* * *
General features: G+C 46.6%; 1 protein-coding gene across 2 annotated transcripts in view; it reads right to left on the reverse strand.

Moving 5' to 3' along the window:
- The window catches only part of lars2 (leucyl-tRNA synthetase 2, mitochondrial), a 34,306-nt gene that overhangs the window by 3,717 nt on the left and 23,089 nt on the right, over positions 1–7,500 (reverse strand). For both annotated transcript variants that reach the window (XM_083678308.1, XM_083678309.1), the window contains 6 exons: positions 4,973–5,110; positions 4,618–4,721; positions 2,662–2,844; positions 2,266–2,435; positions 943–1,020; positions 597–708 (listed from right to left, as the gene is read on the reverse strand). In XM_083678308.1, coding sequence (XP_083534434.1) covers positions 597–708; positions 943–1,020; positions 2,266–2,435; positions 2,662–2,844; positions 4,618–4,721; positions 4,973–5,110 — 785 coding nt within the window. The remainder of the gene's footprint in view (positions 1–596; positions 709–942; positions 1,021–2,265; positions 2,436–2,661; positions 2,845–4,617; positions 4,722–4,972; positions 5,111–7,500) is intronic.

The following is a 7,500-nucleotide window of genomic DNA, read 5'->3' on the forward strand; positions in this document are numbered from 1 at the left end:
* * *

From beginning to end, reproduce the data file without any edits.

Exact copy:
General features: G+C 46.6%; 1 protein-coding gene across 2 annotated transcripts in view; it reads right to left on the reverse strand.

Moving 5' to 3' along the window:
- The window catches only part of lars2 (leucyl-tRNA synthetase 2, mitochondrial), a 34,306-nt gene that overhangs the window by 3,717 nt on the left and 23,089 nt on the right, over positions 1–7,500 (reverse strand). For both annotated transcript variants that reach the window (XM_083678308.1, XM_083678309.1), the window contains 6 exons: positions 4,973–5,110; positions 4,618–4,721; positions 2,662–2,844; positions 2,266–2,435; positions 943–1,020; positions 597–708 (listed from right to left, as the gene is read on the reverse strand). In XM_083678308.1, coding sequence (XP_083534434.1) covers positions 597–708; positions 943–1,020; positions 2,266–2,435; positions 2,662–2,844; positions 4,618–4,721; positions 4,973–5,110 — 785 coding nt within the window. The remainder of the gene's footprint in view (positions 1–596; positions 709–942; positions 1,021–2,265; positions 2,436–2,661; positions 2,845–4,617; positions 4,722–4,972; positions 5,111–7,500) is intronic.

The following is a 7,500-nucleotide window of genomic DNA, read 5'->3' on the forward strand; positions in this document are numbered from 1 at the left end: